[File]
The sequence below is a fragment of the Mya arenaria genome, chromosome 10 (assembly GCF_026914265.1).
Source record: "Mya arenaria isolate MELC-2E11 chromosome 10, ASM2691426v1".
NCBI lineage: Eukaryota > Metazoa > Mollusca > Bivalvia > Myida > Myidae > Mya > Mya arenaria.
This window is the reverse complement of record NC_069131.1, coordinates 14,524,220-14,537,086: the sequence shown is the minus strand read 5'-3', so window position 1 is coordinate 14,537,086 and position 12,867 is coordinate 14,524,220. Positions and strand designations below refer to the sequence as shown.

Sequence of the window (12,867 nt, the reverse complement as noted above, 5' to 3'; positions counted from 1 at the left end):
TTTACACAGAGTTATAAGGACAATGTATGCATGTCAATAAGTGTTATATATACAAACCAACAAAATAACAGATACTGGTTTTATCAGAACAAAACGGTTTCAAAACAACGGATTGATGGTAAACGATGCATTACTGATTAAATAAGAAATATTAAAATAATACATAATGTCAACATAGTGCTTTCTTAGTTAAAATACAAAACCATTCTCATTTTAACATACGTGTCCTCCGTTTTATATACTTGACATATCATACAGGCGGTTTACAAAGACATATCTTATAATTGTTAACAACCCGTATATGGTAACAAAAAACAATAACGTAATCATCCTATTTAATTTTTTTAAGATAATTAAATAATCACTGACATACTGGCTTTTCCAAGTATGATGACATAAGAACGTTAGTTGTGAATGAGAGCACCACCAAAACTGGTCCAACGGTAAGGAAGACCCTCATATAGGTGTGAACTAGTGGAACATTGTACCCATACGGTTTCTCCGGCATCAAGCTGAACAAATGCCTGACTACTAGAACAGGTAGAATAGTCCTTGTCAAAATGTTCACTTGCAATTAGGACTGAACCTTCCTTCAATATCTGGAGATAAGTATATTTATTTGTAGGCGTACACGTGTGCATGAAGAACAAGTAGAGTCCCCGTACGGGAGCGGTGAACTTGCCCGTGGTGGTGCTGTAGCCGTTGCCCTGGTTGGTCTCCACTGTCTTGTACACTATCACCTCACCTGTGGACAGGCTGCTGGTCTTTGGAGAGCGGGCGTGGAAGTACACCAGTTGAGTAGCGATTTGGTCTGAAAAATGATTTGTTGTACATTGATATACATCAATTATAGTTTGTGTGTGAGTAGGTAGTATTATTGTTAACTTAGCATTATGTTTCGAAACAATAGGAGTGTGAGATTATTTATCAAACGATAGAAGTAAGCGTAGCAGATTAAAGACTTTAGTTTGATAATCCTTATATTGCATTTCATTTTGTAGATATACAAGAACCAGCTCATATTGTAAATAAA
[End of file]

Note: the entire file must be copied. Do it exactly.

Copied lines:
The sequence below is a fragment of the Mya arenaria genome, chromosome 10 (assembly GCF_026914265.1).
Source record: "Mya arenaria isolate MELC-2E11 chromosome 10, ASM2691426v1".
NCBI lineage: Eukaryota > Metazoa > Mollusca > Bivalvia > Myida > Myidae > Mya > Mya arenaria.
This window is the reverse complement of record NC_069131.1, coordinates 14,524,220-14,537,086: the sequence shown is the minus strand read 5'-3', so window position 1 is coordinate 14,537,086 and position 12,867 is coordinate 14,524,220. Positions and strand designations below refer to the sequence as shown.

Sequence of the window (12,867 nt, the reverse complement as noted above, 5' to 3'; positions counted from 1 at the left end):
TTTACACAGAGTTATAAGGACAATGTATGCATGTCAATAAGTGTTATATATACAAACCAACAAAATAACAGATACTGGTTTTATCAGAACAAAACGGTTTCAAAACAACGGATTGATGGTAAACGATGCATTACTGATTAAATAAGAAATATTAAAATAATACATAATGTCAACATAGTGCTTTCTTAGTTAAAATACAAAACCATTCTCATTTTAACATACGTGTCCTCCGTTTTATATACTTGACATATCATACAGGCGGTTTACAAAGACATATCTTATAATTGTTAACAACCCGTATATGGTAACAAAAAACAATAACGTAATCATCCTATTTAATTTTTTTAAGATAATTAAATAATCACTGACATACTGGCTTTTCCAAGTATGATGACATAAGAACGTTAGTTGTGAATGAGAGCACCACCAAAACTGGTCCAACGGTAAGGAAGACCCTCATATAGGTGTGAACTAGTGGAACATTGTACCCATACGGTTTCTCCGGCATCAAGCTGAACAAATGCCTGACTACTAGAACAGGTAGAATAGTCCTTGTCAAAATGTTCACTTGCAATTAGGACTGAACCTTCCTTCAATATCTGGAGATAAGTATATTTATTTGTAGGCGTACACGTGTGCATGAAGAACAAGTAGAGTCCCCGTACGGGAGCGGTGAACTTGCCCGTGGTGGTGCTGTAGCCGTTGCCCTGGTTGGTCTCCACTGTCTTGTACACTATCACCTCACCTGTGGACAGGCTGCTGGTCTTTGGAGAGCGGGCGTGGAAGTACACCAGTTGAGTAGCGATTTGGTCTGAAAAATGATTTGTTGTACATTGATATACATCAATTATAGTTTGTGTGTGAGTAGGTAGTATTATTGTTAACTTAGCATTATGTTTCGAAACAATAGGAGTGTGAGATTATTTATCAAACGATAGAAGTAAGCGTAGCAGATTAAAGACTTTAGTTTGATAATCCTTATATTGCATTTCATTTTGTAGATATACAAGAACCAGCTCATATTGTAAATAAA